TGShould Silicon Valley tech workers understand themselves unambiguously as workers, or are there risks to this self-understanding? Can focussing on a critique of how ideology inculcates attitudes that make tech workers feel themselves separate from other workers (both within their firms and workers more generally) miss ways in which many tech workers do share considerable material interests with tech bosses against other workers? You mention that stock options extend significantly beyond management, and that even a relatively highly paid worker without stock options will share some interests in reproducing the system of what and who is valued within a firm. It felt striking to me that while one of the major instances of solidarity you discuss – that involving Marriott hotel cleaners – does contain a class element, that element is overdetermined by gender (the prevalence of sexual harassment) and race. More theoretically, capitalism as a mode of production is structured by the contradictions between capitalists and workers, but any specific social formation is much messier and more complicated.

WLI’m glad you brought this up. This is a tricky topic, and it’s one where Erik Olin Wright’s formulation of a “contradictory class location”2 becomes relevant. There’s just such a wide range among people who can conceivably be described as ‘tech workers’. Even if you limit it to software engineers - who comprise only a small proportion of tech companies’ workforces - the term encompasses so much variety. To mention a few: Stanford and MIT grads making $500,000 a year (mostly in stock grants) at Google or Facebook; coding bootcamp grads making a tenth that much, with no stock; freelancers working through sites like Upwork or oDesk making even less. And then there are early employees of startups, who might be making average or below-average salaries for their job titles, but who might become multi-multi-millionaires if their startup hits the exit lottery. Clearly these workers all have very different economic situations, and different immediate interests. Some are more obviously proletarianized, while others seem dangerously close to capital.

When it comes to understanding workers’ material interests, ‘tech worker’ is probably too broad a category. But that doesn’t mean it’s not useful as a political framing for capturing how different types of workers are linked by virtue of their relationship to production.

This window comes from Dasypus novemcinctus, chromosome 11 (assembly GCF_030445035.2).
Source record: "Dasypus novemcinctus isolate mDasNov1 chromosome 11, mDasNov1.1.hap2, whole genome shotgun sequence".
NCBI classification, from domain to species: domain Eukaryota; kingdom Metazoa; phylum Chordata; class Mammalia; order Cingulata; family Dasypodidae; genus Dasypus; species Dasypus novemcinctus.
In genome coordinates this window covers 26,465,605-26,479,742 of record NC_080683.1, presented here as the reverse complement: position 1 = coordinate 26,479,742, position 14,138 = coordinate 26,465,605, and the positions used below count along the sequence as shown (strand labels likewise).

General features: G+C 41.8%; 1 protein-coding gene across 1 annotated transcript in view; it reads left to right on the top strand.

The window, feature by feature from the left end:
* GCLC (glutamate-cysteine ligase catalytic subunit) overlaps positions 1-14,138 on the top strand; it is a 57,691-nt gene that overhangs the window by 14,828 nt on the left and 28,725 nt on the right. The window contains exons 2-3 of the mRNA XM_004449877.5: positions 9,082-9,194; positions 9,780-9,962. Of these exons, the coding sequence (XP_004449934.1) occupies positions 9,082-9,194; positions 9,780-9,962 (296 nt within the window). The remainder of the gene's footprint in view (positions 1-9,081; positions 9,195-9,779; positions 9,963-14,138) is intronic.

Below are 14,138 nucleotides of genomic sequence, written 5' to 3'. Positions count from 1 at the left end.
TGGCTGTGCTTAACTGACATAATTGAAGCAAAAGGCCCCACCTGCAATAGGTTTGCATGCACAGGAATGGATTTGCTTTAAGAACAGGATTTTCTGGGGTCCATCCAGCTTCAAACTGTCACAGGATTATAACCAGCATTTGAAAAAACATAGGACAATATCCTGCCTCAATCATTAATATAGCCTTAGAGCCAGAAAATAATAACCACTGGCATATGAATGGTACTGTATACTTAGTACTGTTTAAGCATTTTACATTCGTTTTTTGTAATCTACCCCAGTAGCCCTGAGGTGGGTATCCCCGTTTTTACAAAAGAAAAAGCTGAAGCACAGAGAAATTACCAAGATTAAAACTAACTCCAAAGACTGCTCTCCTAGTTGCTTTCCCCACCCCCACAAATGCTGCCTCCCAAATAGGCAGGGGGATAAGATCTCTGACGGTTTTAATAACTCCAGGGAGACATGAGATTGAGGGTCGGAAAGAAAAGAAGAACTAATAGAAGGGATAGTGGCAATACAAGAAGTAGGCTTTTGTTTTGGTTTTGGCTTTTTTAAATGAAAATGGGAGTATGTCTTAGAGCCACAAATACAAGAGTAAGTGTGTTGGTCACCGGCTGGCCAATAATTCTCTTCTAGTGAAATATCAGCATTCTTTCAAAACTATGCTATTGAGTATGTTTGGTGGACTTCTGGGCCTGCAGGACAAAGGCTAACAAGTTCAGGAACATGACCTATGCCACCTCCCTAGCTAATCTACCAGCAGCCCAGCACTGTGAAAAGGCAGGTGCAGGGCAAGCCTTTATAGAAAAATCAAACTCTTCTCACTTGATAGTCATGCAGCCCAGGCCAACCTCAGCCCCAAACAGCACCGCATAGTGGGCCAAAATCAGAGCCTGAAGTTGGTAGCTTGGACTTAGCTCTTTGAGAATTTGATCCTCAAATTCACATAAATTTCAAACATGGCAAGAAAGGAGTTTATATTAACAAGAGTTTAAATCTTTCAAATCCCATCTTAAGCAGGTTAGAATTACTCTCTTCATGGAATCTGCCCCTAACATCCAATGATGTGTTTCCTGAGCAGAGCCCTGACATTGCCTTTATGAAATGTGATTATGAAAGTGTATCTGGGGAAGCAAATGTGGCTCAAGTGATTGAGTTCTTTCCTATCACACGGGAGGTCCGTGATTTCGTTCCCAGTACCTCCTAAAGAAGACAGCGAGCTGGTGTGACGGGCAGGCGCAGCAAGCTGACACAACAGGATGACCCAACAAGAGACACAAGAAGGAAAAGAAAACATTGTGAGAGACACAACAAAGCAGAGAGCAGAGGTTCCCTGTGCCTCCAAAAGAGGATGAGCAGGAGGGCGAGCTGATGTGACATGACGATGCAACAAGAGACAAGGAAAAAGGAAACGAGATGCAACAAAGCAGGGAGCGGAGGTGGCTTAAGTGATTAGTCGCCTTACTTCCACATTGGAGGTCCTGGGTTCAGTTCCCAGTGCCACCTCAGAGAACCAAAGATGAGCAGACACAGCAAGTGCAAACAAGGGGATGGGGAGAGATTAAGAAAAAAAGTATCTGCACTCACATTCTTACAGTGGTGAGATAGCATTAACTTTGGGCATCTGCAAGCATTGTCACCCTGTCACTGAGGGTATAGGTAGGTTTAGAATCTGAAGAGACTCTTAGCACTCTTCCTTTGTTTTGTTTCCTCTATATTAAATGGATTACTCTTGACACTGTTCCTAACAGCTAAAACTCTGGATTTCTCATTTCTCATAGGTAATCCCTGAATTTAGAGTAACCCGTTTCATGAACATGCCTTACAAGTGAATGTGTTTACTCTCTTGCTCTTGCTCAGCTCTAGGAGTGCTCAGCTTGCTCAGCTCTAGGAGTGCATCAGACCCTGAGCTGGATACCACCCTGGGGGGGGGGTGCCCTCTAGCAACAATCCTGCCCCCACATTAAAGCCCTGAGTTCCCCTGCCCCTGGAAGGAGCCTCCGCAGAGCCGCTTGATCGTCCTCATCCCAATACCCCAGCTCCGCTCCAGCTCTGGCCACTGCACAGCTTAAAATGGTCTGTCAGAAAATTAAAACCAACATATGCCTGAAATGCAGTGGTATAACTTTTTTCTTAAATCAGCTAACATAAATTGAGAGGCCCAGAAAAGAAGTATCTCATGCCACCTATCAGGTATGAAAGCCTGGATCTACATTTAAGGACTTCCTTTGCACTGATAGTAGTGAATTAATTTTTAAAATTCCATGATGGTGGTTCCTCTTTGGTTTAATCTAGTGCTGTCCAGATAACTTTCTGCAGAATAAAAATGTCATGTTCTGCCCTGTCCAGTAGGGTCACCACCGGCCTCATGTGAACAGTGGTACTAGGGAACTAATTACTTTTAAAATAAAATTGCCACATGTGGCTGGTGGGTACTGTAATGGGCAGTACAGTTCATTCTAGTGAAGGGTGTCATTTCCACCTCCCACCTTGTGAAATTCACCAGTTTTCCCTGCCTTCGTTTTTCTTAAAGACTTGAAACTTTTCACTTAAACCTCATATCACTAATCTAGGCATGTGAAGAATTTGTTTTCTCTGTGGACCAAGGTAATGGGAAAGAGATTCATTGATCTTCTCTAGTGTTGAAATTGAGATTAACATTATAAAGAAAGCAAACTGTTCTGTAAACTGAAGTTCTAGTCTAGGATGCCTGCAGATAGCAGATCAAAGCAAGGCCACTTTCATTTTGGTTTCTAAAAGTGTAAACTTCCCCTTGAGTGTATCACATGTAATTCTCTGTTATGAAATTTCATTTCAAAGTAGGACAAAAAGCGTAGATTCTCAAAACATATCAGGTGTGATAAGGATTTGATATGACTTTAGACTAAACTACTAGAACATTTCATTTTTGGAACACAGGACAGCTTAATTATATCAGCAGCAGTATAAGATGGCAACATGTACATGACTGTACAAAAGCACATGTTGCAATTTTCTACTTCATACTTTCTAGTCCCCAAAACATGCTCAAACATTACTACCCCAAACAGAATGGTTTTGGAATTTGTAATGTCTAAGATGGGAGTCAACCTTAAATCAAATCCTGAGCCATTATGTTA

So when it comes to understanding workers’ material interests, ‘tech worker’ is probably too broad of a category. But that doesn’t mean it’s not useful as a political framing. I think the term is helpful for capturing how different types of workers are linked by virtue of their relationship to production, and thus building solidarity between them. Like, if Facebook engineers get shares and great benefits, why can’t content moderators also get shares and great benefits? Why can’t cleaners and cafeteria workers and bus drivers, for that matter? And don’t all workers deserve at least some say in the company’s values and policies?
That’s definitely an uphill battle. I would venture that many well-paid and high-ranking employees are ideologically opposed to the idea of democratic and egalitarian structures at their company, not to mention society at large (and this often seems true outside the tech industry). But I do think this is where the tech worker movement needs to go. As Ben Tarnoff writes in a recent essay for Logic Magazine:

The tech worker movement will become a truly transformative social force to the extent that it takes its direction from the Google security guard, the Uber driver, the Amazon warehouse worker. Socialism needs friends in the middle, but it must be led from below.

TGGiven the defeat of a particular mode of left politics in both the UK and the US, who do you imagine as the political agent to carry forward the programme you discuss at the end of the book?

WLIt’s certainly a dark time for electoral politics in both countries. These days, I’m pretty cynical about the prospects of change coming through the ballot box. I think social movements are our best bet, with the recent wave of Black Lives Matter demonstrations being a great case in point. The labour movement will be key, as well. If seizing power isn’t an option, then the next priority will have to be changing the social landscape, in order to force those who do hold power to make concessions.

TG As well as the question of other workers, what are the possibilities of solidarity and action with or for workers within specific supply chains? Or does this become a question of politics outside of direct labour action? I’m thinking here of how you discuss the appropriation of state-funded research through “the labour of far-away workers driven to the brink of suicide”. How could we act in solidarity with workers physically making the technology, or even those involved in the extraction of necessary materials for computers or phones?

WLThis is a very important question and I wish I had a better answer! I don’t really know what individuals can do here. At the moment, I feel a little helpless in the face of all these supply chains and trade agreements and extraction plans; I find it hard to envision how things could actually change. All I can really do at this point is to educate myself and keep an eye out for potential points of leverage.

TG Thanks so much, and also thanks so much for everything you’ve done for New Socialist.

WLThank you for the lovely questions, and for everything you’ve done for New Socialist! The NS community has been an invaluable source of political education for me, and I’m so grateful I had the opportunity to be involved.

New Socialist subscribers at £5 or above a month can get 50% of a book of their choice from Repeater. We’d very much recommend Abolish Silicon Valley.


  1. Walter Benjamin, [1931]. 1994. The Correspondence of Walter Benjamin. Edited by Gershom Scholem and Theodor W. Adorno. Translated by Manfred R. Jacobson and Evelyn M. Jacobson. London: University of Chicago Press. p. 377. 

  2. Erik Olin Wright. 1985. Classes. London: Verso. pp. 19-63. 


Authors:

Tom Gann (@Tom_Gann)

Founding editor


Wendy Liu (@dellsystem)

Wendy Liu is the author of Abolish Silicon Valley.